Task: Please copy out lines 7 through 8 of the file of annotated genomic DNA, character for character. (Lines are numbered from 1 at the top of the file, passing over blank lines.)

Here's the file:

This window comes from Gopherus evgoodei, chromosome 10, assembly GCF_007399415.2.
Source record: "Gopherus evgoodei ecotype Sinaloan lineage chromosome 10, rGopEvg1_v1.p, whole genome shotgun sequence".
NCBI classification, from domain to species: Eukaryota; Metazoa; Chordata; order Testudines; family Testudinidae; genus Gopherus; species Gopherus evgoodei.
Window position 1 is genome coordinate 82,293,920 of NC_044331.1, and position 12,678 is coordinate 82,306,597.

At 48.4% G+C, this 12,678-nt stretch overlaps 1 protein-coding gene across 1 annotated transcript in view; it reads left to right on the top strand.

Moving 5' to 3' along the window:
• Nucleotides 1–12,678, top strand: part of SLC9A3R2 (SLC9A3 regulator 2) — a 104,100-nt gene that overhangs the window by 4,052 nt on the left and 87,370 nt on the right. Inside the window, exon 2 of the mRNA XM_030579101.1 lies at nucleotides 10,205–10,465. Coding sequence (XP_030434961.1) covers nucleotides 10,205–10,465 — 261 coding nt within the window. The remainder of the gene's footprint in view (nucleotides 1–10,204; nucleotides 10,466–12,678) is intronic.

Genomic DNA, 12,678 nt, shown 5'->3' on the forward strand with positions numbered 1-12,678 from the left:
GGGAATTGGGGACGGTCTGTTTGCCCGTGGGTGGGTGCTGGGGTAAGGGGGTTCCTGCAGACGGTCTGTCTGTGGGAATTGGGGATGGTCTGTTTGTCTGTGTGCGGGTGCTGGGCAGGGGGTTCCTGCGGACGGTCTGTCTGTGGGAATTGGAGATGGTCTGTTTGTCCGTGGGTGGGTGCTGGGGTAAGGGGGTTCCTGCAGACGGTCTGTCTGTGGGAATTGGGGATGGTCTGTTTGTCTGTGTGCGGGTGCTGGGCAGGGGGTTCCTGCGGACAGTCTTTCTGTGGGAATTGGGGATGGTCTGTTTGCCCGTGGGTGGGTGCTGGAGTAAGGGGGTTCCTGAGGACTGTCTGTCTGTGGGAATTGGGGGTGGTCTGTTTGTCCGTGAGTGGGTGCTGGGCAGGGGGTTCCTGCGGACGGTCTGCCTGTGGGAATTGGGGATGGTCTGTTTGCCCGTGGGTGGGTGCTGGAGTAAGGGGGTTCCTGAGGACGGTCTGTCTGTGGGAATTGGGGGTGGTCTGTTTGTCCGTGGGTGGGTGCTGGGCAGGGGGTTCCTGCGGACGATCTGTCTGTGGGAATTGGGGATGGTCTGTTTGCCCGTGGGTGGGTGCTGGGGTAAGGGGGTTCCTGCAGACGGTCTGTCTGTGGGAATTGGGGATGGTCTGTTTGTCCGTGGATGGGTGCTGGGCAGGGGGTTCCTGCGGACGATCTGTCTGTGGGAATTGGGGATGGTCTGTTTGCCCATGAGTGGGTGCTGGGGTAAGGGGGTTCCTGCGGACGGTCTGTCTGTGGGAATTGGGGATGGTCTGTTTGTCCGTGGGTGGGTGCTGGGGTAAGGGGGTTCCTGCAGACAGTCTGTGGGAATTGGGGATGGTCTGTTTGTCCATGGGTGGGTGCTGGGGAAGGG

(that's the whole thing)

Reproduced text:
• Nucleotides 1–12,678, top strand: part of SLC9A3R2 (SLC9A3 regulator 2) — a 104,100-nt gene that overhangs the window by 4,052 nt on the left and 87,370 nt on the right. Inside the window, exon 2 of the mRNA XM_030579101.1 lies at nucleotides 10,205–10,465. Coding sequence (XP_030434961.1) covers nucleotides 10,205–10,465 — 261 coding nt within the window. The remainder of the gene's footprint in view (nucleotides 1–10,204; nucleotides 10,466–12,678) is intronic.

Genomic DNA, 12,678 nt, shown 5'->3' on the forward strand with positions numbered 1-12,678 from the left: